The amount of money you could get for SELLING your belongings is hefty.                             …Heftier than the annual amounts you pay to store it.

Don’t believe me? Go watch the show show “Storage Wars” on A&E.  In short, teams of professional buyers repossess storage units in hopes of finding hidden treasures.  If the fact that reality has been made into a show isn’t convincing enough, check out the ratings.  Needless to say, there’s value in selling belongings in one’s storage unit.

Here’s some extra thoughts…

  • Just because we live in society that’s adopted the hoarder-mentality as normal and natural, doesn’t mean it is…
  • Just because “someday it may come in handy” doesn’t mean it will…
  • And just because “it’s nice and worth a lot” doesn’t mean it’s making you any money by sitting and gathering dust…
But what could make you money, is selling it.
It’s not the easiest thing in the world, but it’s one of the most fulfilling things in the world.  I speak from experience, as I once helped a friend empty 5,000 pounds of…what did he call it? Oh yes, his “childhood”…from the storage unit. A dusty, long forgotten about childhood.

You don’t realize the weight you carry just knowing you have a giant metal box that’s storing lots of random belongings…until it’s all empty. And you don’t realize how heavy that weight truly was on you, until it’s lifted.


Sell it; don’t store it.




Why CAPS LOCK doesn’t CAPtivate

CAPS LOCK: the perfect way to grab someone’s attention, right? Wrong.


Think of CAPS LOCK like sugar – powerful when used sparingly but dangerous with over-consumption.  And caps lock, just like sugar, doesn’t discriminate. …All who fall victim to over-consumption will be held hostage.

Instead of sugar-highs and stomach aches though, over-consumption of CAPS LOCK results in the wrong audience investigating your ad and fewer inquiries.

Let’s break it down.  You want people reading your ad to think you’re professional, you have your “stuff” together, you are experienced… superior… reliable… and probably a dozen other things, right?  In essence, you want them thinking that you are the one they should choose.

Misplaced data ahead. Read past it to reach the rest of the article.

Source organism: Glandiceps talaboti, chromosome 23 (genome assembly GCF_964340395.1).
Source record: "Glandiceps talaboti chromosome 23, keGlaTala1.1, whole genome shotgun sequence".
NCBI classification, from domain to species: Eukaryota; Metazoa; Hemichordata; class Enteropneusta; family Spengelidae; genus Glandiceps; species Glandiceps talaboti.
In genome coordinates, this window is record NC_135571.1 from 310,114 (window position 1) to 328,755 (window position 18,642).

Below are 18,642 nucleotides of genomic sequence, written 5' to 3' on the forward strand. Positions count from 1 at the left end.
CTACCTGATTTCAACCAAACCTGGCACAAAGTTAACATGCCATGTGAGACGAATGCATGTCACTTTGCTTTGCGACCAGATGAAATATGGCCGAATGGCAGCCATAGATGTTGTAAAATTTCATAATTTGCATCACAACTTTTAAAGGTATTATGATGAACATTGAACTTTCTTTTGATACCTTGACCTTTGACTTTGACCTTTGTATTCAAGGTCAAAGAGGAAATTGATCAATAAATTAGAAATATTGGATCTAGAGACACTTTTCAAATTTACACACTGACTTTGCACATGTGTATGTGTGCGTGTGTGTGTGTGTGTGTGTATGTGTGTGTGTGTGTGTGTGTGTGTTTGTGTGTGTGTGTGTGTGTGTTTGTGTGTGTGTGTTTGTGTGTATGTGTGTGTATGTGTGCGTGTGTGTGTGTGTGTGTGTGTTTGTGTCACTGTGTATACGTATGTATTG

(PS – If you’re NOT thinking those things? Re-read this paragraph, take note, and start thinking them. Your believe will impact your success.)

(PPS – Did you see how I just sprinkled a little caps lock in that PS note? I made it so your brain had no choice but to digest my sentence upon the first time reading it.)


Unfortunately, when you become monogamous with caps lock, you don’t convey any of the above messages.  Overloading caps lock is sloppy.  It’s hard to digest.  It’s overwhelming.  And let’s face it, it’s just not attractive.

—– —– —– —– —–



  2. I’M LAZY.
—– —– —– —– —–

How do I know the above 4 things are true?  Go search some random online classifieds.  You know what you’ll most likely find in the ads that overdo caps lock? You’ll find misspellings, lack of punctuation, grammar errors, and a confirmation of the above 5 points.

…But you ARE experienced, you are confident, superior, reliable, and you are worthy of your desired audience’s interest.


So below are a few simple caps lock guidelines:

  • Never use all caps (this includes both your title and body).
  • Highlight a maximum of two words in a paragraph.
  • Occasionally use it in lieu of italic (easier to for the eye to pick-up).
  • If you’re not sure which words to capitalize, try this: when you’re reading your ad aloud to proof it, which yes – you should do – the occasional word you have an urge to emphasize? Is the perfect word to capitalize.
  • When in doubt, leave it out.  In other words, leave it lowercase.


Here’s a thought for you: imagine the caps lock button didn’t even exist.  Would you ever awkwardly attempt to hold down the “shift” button with your left pinky while trying to type your message? Perhaps if you’re one of those advanced chicken pecker typers you would…  But for those of us who type with the all ten phalanges? The answer is no and no again.


It’s not Halloween, folk.  Readers don’t want a sugar overdose. Leave them wanting more, not yearning for a bottle of Tums to aid their stomachache.